The Harmons argue that the RSL impairs their right to "enter into leases on mutually agreeable terms, and to contract for the sale of their building, unencumbered by the tenants' statutory 'bundle' of property rights." Pls.' Br. 60. A contract, however, cannot be impaired by a law in effect at the time the contract was made. See, e.g., 2 Tudor City Place Assocs. v. 2 Tudor City Tenants Corp., 924 F.2d 1247, 1254 (2d Cir. 1991) ("Laws and statutes in existence at the time a contract is executed are considered a part of the contract, as though they were expressly incorporated therein."). Here, there is no dispute that the RSL was enacted and became applicable to the Harmons' property many years before they took ownership of it. Thus, the Harmons' argument that the RSL impairs their lease agreements with rent-stabilized tenants is without merit.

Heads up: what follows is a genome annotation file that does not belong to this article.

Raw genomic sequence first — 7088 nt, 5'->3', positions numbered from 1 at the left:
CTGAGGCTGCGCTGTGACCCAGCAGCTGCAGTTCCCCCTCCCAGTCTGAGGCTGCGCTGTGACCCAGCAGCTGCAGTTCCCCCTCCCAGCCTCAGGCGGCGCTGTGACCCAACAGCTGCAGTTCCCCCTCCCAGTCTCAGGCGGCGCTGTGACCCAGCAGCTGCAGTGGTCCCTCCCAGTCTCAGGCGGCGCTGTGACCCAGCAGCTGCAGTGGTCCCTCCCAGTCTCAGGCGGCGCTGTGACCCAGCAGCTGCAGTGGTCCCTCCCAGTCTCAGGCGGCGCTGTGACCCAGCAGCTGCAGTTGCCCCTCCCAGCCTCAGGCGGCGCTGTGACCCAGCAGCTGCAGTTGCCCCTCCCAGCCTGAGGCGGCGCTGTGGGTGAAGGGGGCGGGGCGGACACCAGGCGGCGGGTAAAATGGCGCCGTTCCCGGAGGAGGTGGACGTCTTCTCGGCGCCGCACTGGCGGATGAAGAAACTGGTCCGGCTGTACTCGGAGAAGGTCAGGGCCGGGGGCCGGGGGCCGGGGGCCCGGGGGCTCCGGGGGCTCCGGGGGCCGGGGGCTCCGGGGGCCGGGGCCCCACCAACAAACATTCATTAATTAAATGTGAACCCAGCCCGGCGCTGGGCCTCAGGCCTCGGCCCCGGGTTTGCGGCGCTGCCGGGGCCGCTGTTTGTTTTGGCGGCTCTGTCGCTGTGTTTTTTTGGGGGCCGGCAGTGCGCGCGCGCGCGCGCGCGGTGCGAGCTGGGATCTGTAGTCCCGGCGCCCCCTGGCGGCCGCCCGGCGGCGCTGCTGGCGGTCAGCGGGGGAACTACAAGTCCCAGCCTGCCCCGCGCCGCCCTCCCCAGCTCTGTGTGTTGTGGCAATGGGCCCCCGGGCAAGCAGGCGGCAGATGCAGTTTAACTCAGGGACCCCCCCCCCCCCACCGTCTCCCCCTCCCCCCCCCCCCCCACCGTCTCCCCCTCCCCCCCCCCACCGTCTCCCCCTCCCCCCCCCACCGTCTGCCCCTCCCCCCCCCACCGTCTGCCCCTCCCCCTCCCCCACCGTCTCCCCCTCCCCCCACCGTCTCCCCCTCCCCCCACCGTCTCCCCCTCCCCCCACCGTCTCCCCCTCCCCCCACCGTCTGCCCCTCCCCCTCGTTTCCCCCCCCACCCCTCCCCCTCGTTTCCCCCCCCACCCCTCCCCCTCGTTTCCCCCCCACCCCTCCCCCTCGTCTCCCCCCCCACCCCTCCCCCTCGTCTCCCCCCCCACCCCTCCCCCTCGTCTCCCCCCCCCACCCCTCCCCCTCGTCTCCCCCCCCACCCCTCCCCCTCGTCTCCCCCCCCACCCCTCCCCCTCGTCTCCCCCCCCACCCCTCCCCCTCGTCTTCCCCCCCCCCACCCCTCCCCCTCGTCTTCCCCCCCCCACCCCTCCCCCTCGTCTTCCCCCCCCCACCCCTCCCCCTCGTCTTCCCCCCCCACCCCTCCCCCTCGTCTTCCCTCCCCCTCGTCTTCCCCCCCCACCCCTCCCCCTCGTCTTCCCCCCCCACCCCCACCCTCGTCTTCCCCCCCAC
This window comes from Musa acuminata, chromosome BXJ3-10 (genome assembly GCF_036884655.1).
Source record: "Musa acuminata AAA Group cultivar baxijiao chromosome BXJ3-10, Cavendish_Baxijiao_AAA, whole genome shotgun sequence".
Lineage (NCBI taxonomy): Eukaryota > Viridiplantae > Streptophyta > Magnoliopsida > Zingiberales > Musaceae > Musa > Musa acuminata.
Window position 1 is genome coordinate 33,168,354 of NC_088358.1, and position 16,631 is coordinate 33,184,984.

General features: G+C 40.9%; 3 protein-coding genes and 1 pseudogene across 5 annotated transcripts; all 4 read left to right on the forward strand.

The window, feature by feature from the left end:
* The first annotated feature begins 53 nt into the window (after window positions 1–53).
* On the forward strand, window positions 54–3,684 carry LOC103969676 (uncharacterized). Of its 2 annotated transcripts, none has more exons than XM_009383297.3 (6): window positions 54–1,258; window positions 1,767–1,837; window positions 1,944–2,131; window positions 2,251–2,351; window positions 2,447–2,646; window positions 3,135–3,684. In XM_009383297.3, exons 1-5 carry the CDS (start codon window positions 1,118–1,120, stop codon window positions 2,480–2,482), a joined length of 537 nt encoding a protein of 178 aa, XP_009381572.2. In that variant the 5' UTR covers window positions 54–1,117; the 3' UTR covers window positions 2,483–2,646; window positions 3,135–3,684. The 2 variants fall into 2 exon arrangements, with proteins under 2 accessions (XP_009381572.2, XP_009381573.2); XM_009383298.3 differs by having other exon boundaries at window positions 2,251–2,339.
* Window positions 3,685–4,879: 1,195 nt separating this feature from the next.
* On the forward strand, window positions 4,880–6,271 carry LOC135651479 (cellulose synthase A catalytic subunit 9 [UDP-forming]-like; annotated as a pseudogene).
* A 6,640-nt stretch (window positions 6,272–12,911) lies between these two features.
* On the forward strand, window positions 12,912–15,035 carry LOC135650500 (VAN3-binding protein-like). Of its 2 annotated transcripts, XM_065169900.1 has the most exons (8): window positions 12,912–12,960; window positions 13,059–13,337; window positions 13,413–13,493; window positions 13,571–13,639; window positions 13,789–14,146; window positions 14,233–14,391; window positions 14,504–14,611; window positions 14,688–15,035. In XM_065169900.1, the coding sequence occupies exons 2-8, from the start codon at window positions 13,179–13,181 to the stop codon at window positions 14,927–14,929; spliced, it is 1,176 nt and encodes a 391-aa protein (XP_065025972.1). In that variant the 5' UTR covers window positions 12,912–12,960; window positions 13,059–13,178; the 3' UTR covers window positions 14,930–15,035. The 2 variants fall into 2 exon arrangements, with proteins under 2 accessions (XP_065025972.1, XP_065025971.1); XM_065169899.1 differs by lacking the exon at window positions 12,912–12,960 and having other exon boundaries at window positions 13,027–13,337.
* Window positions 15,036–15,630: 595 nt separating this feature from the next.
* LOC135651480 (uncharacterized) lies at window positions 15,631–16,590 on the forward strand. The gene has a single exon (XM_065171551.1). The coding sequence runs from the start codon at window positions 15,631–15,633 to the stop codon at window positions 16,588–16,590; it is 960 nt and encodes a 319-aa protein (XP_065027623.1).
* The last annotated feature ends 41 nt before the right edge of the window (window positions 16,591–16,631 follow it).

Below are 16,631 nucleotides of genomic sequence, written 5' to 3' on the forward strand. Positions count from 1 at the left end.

Finally, we conclude that the Harmons' due process and equal protection claims fail as a matter of law. Stop the Beach Renourishment, Inc. v. Fla. Dep't of Envtl. Prot., 130 S. Ct. 2592, 2606 (2010) (observing that the Due Process Clause cannot "do the work of the Takings Clause" because "[w]here a particular Amendment provides an explicit textual source of constitutional protection against a particular sort of government behavior, that Amendment, not the more generalized notion of 'substantive due process,' must be the guide for analyzing these claims") (other internal quotation marks omitted); see, e.g., Rivera-Powell v. N.Y.C. Bd. of Elections, 470 F.3d 458, 470 (2d Cir. 2006) (holding that conclusory allegation of an equal-protection claim of impermissible classification does not survive motion to dismiss).

We have considered the Harmons' remaining arguments and find them to be without merit. For the reasons stated herein, the judgment of the district court is AFFIRMED.

FOR THE COURT: CATHERINE O'HAGAN WOLFE, CLERK